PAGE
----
"No question that administrative simplicity has to be job one," she said.
Reading the fine print in policies
Arcane and ever-changing coverage rules are a leading cause of fee disputes. Patients and physicians are compelled to pay special attention to the fine print in healthcare policies.
Dotti Smith, office manager for a group of surgeons affiliated with St. Mary's Hospital in Long Beach, recently billed a major insurance company for a gallbladder operation. The insurer had preauthorized the surgery and the surgeon was a member of the insurer's network of preferred physicians, Smith said. But the company refused to pay the $3,100 bill.
Why? The patient was enrolled in a subcategory of coverage with a smaller network of doctors that did not include the Long Beach surgeon.
The surgeon's office contacted the patient, who replied that the bill should be her insurer's responsibility.
Smith said the time she spends on billing issues has doubled over the last six years.
"It used to be a breeze," she said. "You'd bill Blue Cross or Blue Shield, and you'd get paid. Now you have to constantly stay ahead of the ball."
Doctors, nurses and other staff members are spending more and more time haggling with insurers over claims or obtaining advance approval for treatments.
Dr. John A. Glaspy, a UCLA oncologist, said that nurses who used to care for patients full time "now spend 40% of their 60- to 70-hour workweeks filling out forms and phoning for authorizations."
Walking through his office suite at UCLA Medical Plaza, Glaspy pointed to offices of clerks and medical assistants busy securing insurance approvals for even routine procedures.
"We have one employee just getting radiological approvals, eight to 10 a day," he said. "That's $45,000 in salary, plus benefits, not going to healthcare. It can take us a whole day just to find out who to get the authorization from."
Glaspy called the administrative burden an "incalculable" waste. "When patients sign up with an [insurance] company, they don't say, 'Find a doctor who's good at jumping through hoops.' "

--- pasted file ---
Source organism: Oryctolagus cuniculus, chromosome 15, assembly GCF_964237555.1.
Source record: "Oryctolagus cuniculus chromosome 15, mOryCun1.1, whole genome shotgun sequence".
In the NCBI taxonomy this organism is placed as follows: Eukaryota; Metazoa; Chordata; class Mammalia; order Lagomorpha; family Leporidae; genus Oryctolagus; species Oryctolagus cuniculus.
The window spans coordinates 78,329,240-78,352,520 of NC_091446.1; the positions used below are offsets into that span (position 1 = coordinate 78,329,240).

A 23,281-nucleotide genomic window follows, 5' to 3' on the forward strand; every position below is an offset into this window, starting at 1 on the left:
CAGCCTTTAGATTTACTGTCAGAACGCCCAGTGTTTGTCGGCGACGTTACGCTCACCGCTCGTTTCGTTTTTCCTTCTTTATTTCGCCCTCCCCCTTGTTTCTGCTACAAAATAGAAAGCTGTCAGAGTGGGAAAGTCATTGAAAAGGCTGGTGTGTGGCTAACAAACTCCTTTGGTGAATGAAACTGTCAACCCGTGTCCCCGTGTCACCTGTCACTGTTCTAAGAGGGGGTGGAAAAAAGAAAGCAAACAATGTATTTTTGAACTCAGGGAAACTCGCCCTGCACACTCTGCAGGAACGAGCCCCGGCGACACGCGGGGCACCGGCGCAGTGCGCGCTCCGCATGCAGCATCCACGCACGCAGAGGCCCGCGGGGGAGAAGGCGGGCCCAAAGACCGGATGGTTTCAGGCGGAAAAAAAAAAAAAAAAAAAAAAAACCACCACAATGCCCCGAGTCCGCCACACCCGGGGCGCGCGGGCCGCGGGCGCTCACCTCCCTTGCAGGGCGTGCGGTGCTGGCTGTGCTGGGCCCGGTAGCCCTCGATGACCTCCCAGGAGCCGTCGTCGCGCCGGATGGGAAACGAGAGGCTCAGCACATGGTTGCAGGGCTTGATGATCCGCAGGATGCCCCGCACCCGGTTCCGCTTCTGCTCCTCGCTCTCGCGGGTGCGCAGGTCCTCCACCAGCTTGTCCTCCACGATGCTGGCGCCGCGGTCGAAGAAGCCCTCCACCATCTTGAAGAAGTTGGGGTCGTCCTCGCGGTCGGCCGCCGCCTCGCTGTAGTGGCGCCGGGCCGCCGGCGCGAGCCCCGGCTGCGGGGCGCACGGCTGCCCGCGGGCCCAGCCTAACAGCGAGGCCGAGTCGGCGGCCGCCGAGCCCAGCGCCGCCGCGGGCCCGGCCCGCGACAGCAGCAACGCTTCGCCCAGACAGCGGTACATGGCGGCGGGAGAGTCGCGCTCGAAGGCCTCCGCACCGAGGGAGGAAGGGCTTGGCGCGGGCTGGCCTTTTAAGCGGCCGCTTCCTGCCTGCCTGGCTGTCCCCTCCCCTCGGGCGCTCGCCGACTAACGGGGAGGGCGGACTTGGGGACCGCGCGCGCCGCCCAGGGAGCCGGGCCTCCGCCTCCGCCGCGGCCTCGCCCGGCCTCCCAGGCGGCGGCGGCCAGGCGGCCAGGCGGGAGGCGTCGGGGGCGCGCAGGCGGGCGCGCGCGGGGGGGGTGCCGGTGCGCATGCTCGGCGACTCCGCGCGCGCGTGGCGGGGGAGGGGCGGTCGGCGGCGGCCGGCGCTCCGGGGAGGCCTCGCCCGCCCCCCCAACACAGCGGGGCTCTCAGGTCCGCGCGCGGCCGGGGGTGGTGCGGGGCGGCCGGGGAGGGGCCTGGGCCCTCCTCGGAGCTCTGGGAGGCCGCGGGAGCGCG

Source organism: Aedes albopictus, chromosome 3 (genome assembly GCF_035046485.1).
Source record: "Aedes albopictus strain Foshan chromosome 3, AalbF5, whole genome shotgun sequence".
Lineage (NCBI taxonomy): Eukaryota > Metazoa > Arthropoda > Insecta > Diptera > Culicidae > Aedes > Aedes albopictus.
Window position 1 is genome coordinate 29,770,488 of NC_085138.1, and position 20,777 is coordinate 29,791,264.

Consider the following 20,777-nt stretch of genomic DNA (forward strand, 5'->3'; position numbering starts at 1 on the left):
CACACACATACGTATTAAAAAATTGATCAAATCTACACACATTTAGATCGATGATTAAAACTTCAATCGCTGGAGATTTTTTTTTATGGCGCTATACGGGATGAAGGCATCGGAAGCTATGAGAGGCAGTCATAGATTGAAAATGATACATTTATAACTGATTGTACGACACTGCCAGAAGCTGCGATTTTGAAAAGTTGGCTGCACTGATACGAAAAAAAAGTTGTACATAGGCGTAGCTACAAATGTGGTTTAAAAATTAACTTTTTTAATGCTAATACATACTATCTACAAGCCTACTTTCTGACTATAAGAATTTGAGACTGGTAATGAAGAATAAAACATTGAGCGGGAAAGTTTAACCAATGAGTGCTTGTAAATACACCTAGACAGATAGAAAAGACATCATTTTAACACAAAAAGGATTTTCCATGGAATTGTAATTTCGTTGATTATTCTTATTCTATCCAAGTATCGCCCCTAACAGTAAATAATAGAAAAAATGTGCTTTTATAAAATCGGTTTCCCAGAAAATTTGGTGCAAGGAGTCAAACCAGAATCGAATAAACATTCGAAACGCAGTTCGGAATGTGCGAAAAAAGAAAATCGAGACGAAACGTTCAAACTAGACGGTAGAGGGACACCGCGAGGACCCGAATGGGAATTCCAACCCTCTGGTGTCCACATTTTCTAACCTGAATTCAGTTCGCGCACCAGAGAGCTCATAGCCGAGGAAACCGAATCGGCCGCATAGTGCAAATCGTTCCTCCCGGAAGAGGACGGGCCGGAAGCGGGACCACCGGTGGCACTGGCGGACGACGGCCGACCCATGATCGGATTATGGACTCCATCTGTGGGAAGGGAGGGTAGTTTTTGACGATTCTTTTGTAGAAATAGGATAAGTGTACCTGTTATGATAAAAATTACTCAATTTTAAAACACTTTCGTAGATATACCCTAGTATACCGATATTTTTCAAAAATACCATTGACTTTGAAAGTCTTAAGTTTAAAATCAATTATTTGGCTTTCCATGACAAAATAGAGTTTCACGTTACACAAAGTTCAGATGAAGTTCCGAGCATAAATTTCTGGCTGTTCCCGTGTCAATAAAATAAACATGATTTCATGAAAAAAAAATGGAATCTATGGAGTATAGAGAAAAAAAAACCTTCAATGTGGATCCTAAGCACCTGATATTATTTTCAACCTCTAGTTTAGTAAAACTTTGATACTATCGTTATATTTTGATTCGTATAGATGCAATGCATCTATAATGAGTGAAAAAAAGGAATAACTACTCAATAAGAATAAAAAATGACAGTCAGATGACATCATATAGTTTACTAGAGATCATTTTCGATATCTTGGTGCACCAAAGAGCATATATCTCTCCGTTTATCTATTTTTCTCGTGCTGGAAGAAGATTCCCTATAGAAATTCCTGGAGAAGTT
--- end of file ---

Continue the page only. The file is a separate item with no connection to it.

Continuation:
More than 30 cents of every dollar spent on healthcare goes to administration, according to a 2007 survey of insurance and medical executives. That translates to about $630 billion this year. It is nearly twice the 16.7% spent on overhead in neighboring Canada.
In California, about 21% of private health spending goes to insurance paperwork, according to a 2005 report in the journal Health Affairs. That represents $26 billion a year.
"This is a substantial cost to the system . . . and, unfortunately, those dollars don't do anything to provide care to anyone," said Christopher G. Dawes, chief executive of the 264-bed Lucile Packard Children's Hospital in Palo Alto.
Dawes said the hospital employed "well over 100 people" working on billing and collections.
"And that doesn't really talk about the hidden costs, which is the actual delivery of care -- nurses, physicians and actual providers who are spending extra time on documenting to be sure they are paid for what we expect them to do," he said.
Patients caught in the middle
Patients are often dragged into the financial tug of war.